Congenital heart program collaboration is saving the tiniest of lives
Colman Collins turned 2 on March 30, a momentous birthday for any toddler but especially so for Colman. When he was still in the womb, he was diagnosed with hypoplastic left heart syndrome, a condition in which the left side of the heart is not fully developed. With a left ventricle, aorta, aortic valve and mitral valve unfit to meet the heart’s workload, Colman required lifesaving intervention immediately after birth.
Colman is an active, energetic child today, thankfully. His case has been managed by James H. Rogers Jr., M.D., clinical professor of pediatrics at the Health Science Center and medical director of the Children’s Heart Network. Colman has benefited from two surgeries led by John H. Calhoon, M.D., the Calhoon President’s Council Chair for Excellence in Surgery at the Health Science Center. Physicians from the Children’s Heart Network and UTHSC’s departments of pediatrics, anesthesiology and surgery (division of cardiothoracic surgery) have all been involved through the Academic Children’s Hospital, a collaboration of the Health Science Center and CHRISTUS Santa Rosa Children’s Hospital.
Colman’s parents, Kevin and Heather Collins, are very pleased with the congenital heart program. “We could have taken him anywhere,” Heather said. “We talked with surgeons in Boston and Philadelphia, but we liked Drs. Rogers and Calhoon. They are awesome and have done a great job. They answered all our questions.”
The outlook for children with even the most complex cardiac abnormalities is improving. “We offer a full range of interventional pediatric cardiac catheterization procedures, headed by Dr. Dana R. Janssen, to help youngsters avoid open-heart surgery,” Dr. Rogers said. “Last fall, we recruited Dr. Elaine Maldonado-Campbell, who performs transesophageal echocardiography, a visualization technique that supports interventional catheterization and surgical procedures.”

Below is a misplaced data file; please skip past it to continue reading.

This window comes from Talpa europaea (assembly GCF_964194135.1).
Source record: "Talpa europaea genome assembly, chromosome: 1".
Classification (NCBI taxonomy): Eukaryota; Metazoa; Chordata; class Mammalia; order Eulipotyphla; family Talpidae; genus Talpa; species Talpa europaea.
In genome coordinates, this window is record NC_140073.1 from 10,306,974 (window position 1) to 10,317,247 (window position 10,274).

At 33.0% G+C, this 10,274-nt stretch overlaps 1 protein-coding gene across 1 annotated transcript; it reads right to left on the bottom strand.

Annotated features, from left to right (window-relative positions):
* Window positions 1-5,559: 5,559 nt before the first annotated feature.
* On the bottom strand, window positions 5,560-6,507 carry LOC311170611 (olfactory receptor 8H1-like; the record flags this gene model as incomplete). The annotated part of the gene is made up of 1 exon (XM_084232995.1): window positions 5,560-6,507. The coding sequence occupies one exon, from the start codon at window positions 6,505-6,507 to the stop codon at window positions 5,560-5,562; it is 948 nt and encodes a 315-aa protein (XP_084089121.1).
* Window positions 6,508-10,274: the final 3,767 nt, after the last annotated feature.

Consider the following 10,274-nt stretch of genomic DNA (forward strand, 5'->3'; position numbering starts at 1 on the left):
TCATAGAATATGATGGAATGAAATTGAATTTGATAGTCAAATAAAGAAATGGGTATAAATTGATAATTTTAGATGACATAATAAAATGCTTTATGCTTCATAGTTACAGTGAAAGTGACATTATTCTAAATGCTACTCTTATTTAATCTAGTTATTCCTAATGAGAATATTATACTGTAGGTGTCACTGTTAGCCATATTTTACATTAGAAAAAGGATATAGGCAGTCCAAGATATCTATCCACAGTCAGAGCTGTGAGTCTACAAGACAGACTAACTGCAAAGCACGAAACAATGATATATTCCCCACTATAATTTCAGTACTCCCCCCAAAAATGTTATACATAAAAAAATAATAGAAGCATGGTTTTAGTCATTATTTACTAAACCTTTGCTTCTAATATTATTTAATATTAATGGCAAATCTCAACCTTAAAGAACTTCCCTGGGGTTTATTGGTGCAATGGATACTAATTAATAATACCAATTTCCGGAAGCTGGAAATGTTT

The congenital heart program includes Health Science Center, military and private practicing pediatric cardiologists, all of whom are important contributors. The program is based at CHRISTUS Santa Rosa Children’s Hospital and provides the pediatric cardiology teaching for Health Science Center and military medical students and residents.
Dr. Janssen said that in the catheterization lab, “We are closing atrial septal defects, which are holes in the heart between the two receiving chambers, and we are performing radiofrequency perforation of pulmonary valves that are closed at birth instead of open.” These are just two of the many procedures offered. In each case, the necessary instruments to perform the procedure are threaded to the repair site via the circulatory system, eliminating the need to open the chest. Pain and hospital stays of these South Texas children are greatly reduced.
Radiofrequency perforation is necessary when valves are atretic, meaning they permit no blood flow. Intervention usually is needed in the first week of life. Dr. Janssen burns a tiny hole with radiofrequency energy, passes a wire through the valve, dilates the valve with a balloon, and removes the wire and balloon from the body. “The first baby to have this intervention was born a few months ago and is doing very well,” he said.
Colman Collins carries around a plastic stethoscope as a reminder of his children’s heart program experience. When Liam, 3½, his older brother, see Colman’s chest scar, he comments that Colman has an “ouchy heart.” But Heather says the blond-haired Colman has so much energy that he gets into everything. “He’s crazy and rambunctious – so normal,” she said. “When I talked with Dr. Calhoon while I was pregnant, I didn’t think in a million years I would have a child who is so normal. It’s easy now to go a couple of days and forget.”